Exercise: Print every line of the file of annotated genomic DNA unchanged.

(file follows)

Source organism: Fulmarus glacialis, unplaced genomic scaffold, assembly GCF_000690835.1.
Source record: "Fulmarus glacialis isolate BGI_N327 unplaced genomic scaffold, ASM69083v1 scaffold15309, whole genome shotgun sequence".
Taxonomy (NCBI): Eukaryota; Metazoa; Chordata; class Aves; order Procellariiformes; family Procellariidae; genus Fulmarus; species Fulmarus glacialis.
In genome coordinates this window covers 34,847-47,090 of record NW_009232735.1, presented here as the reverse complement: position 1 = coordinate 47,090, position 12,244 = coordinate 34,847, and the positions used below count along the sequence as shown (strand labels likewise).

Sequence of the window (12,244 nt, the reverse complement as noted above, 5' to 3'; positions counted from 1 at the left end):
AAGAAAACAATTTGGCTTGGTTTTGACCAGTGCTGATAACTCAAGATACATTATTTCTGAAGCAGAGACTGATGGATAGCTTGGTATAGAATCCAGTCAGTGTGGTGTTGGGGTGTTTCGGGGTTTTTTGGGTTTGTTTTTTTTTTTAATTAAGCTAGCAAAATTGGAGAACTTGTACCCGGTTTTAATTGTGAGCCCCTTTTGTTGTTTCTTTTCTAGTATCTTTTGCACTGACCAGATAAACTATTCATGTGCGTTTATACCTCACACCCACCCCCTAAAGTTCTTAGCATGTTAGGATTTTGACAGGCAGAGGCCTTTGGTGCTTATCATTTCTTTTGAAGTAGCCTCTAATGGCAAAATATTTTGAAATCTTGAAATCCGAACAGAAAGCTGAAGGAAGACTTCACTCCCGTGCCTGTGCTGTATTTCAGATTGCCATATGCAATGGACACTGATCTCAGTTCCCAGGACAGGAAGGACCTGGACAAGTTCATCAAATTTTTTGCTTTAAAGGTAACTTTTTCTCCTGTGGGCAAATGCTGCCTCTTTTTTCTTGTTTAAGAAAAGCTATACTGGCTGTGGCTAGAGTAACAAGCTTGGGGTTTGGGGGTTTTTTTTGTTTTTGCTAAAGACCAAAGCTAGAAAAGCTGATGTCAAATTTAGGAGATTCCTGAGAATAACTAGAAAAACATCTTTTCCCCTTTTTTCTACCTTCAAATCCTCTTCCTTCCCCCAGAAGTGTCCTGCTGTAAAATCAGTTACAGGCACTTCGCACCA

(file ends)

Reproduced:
Source organism: Fulmarus glacialis, unplaced genomic scaffold, assembly GCF_000690835.1.
Source record: "Fulmarus glacialis isolate BGI_N327 unplaced genomic scaffold, ASM69083v1 scaffold15309, whole genome shotgun sequence".
Taxonomy (NCBI): Eukaryota; Metazoa; Chordata; class Aves; order Procellariiformes; family Procellariidae; genus Fulmarus; species Fulmarus glacialis.
In genome coordinates this window covers 34,847-47,090 of record NW_009232735.1, presented here as the reverse complement: position 1 = coordinate 47,090, position 12,244 = coordinate 34,847, and the positions used below count along the sequence as shown (strand labels likewise).

Sequence of the window (12,244 nt, the reverse complement as noted above, 5' to 3'; positions counted from 1 at the left end):
AAGAAAACAATTTGGCTTGGTTTTGACCAGTGCTGATAACTCAAGATACATTATTTCTGAAGCAGAGACTGATGGATAGCTTGGTATAGAATCCAGTCAGTGTGGTGTTGGGGTGTTTCGGGGTTTTTTGGGTTTGTTTTTTTTTTTAATTAAGCTAGCAAAATTGGAGAACTTGTACCCGGTTTTAATTGTGAGCCCCTTTTGTTGTTTCTTTTCTAGTATCTTTTGCACTGACCAGATAAACTATTCATGTGCGTTTATACCTCACACCCACCCCCTAAAGTTCTTAGCATGTTAGGATTTTGACAGGCAGAGGCCTTTGGTGCTTATCATTTCTTTTGAAGTAGCCTCTAATGGCAAAATATTTTGAAATCTTGAAATCCGAACAGAAAGCTGAAGGAAGACTTCACTCCCGTGCCTGTGCTGTATTTCAGATTGCCATATGCAATGGACACTGATCTCAGTTCCCAGGACAGGAAGGACCTGGACAAGTTCATCAAATTTTTTGCTTTAAAGGTAACTTTTTCTCCTGTGGGCAAATGCTGCCTCTTTTTTCTTGTTTAAGAAAAGCTATACTGGCTGTGGCTAGAGTAACAAGCTTGGGGTTTGGGGGTTTTTTTTGTTTTTGCTAAAGACCAAAGCTAGAAAAGCTGATGTCAAATTTAGGAGATTCCTGAGAATAACTAGAAAAACATCTTTTCCCCTTTTTTCTACCTTCAAATCCTCTTCCTTCCCCCAGAAGTGTCCTGCTGTAAAATCAGTTACAGGCACTTCGCACCA